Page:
Intel: Android not ready for multi-core CPUs

The problem is that more cores need more power, and more power means more heat generated.

According to chip giant Intel, not enough is being done to optimize the Android operating system for multi-core CPUs.

Intel, which is entering the market with its single-core Medfield Atom processors, hits out against ARM and its dual-core and quad-core by claiming that the company needs to do much more to optimize Android to handle multiple cores. In fact, Mike Bell, general manager of Intel's mobile and communications group, goes as far as to claim that multiple cores may in fact be a disadvantage.

"If you are in a non-power constrained case, I think multiple cores make a lot of sense because you can run the cores full out, you can actually heavily load them and/or if the operating system has a good thread scheduler," says Bell. "A lot of stuff we are dealing with, thread scheduling and thread affinity, isn't there yet and on top of that, largely when the operating system goes to do a single task, a lot of other stuff stops. So as we move to multiple cores, we're actually putting a lot of investment into software to fix the scheduler and fix the threading so if we do multi-core products it actually takes advantage of it."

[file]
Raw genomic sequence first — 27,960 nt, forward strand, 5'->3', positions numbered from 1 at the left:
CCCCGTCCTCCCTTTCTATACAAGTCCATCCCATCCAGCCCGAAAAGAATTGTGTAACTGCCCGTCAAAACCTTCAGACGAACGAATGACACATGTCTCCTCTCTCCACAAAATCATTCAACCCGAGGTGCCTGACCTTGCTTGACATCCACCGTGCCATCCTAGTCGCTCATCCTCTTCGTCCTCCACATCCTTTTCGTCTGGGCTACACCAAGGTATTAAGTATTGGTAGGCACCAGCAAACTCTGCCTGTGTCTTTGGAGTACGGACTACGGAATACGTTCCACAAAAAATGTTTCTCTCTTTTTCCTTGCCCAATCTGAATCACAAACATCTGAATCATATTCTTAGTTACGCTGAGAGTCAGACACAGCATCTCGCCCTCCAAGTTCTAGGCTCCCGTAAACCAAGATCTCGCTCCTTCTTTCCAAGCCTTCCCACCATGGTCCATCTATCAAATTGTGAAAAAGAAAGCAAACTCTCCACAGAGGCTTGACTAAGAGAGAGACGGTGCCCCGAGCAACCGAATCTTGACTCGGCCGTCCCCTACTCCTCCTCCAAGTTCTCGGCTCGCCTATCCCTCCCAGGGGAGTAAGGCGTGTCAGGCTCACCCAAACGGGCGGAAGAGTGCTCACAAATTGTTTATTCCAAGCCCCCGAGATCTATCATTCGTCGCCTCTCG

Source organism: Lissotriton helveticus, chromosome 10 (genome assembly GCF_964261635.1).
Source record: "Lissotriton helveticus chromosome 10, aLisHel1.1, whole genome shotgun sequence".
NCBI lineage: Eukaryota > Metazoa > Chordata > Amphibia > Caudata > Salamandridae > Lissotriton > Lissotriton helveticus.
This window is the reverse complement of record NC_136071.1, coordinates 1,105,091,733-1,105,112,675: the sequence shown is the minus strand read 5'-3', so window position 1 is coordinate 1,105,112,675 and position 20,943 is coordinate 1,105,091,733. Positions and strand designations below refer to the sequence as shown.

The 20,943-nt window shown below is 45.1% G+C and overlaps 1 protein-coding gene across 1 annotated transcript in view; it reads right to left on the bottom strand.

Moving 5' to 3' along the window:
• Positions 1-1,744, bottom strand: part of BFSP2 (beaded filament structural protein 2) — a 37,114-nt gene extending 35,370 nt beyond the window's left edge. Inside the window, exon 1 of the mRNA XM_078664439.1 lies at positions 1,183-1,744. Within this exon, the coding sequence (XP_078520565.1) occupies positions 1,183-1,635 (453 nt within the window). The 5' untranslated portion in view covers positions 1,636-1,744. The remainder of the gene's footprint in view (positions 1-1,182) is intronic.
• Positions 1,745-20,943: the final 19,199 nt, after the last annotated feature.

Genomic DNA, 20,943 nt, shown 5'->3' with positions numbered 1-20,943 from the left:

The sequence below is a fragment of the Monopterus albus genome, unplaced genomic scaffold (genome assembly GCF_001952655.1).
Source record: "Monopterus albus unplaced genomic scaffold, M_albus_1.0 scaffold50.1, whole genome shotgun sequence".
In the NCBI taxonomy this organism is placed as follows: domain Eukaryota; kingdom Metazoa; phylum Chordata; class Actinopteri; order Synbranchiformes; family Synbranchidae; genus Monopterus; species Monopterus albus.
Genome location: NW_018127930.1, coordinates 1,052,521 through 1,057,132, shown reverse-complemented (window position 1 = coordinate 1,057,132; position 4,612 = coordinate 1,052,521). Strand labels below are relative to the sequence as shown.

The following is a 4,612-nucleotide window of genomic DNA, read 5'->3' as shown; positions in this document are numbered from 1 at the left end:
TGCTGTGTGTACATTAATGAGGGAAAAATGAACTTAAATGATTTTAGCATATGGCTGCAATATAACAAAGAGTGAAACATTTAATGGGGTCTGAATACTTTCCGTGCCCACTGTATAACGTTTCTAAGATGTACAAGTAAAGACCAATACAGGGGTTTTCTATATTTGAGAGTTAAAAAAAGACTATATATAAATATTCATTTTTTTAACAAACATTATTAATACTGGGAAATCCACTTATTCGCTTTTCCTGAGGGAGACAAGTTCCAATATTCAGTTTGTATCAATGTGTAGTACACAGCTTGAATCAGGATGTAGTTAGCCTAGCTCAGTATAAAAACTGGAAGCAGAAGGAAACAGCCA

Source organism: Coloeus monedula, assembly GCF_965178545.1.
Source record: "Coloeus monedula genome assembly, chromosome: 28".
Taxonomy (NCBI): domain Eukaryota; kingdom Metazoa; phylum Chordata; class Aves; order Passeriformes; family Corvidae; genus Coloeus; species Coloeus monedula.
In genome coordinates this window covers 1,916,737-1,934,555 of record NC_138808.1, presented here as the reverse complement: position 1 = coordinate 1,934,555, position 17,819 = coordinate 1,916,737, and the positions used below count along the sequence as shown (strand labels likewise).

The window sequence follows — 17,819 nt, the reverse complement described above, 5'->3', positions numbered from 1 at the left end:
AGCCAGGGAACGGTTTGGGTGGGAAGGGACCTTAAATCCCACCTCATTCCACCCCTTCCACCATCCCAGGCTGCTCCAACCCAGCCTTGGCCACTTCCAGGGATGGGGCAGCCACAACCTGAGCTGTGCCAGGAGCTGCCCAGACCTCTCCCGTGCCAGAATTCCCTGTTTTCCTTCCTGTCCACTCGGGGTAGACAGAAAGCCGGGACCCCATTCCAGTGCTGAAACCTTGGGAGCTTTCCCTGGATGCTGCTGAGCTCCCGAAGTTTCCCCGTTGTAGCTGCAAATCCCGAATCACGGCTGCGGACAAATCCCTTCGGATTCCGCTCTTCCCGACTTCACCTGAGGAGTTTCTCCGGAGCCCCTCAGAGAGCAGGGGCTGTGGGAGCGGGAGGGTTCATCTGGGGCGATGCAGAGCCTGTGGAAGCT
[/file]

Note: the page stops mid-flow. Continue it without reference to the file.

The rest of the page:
The problem is that more cores need more power, and more power means more heat generated.

"I've taken a look at the multiple core implementations in the market, and frankly, in a thermal and/or power constrained environment - what has been implemented - it isn't obvious to me you really get the advantage for the size and the cost of what's going into that part," said Bell.

Currently there's no multi-core Atom processor on Intel's roadmap, but it's likely that there's one on the horizon given the marketing advantage that multi-core silicon has over single-core. While there may not be an advantage to having a multi-core processor inside android devices, dual- and quad-core processors look better on the spec sheet.

Image source: Intel.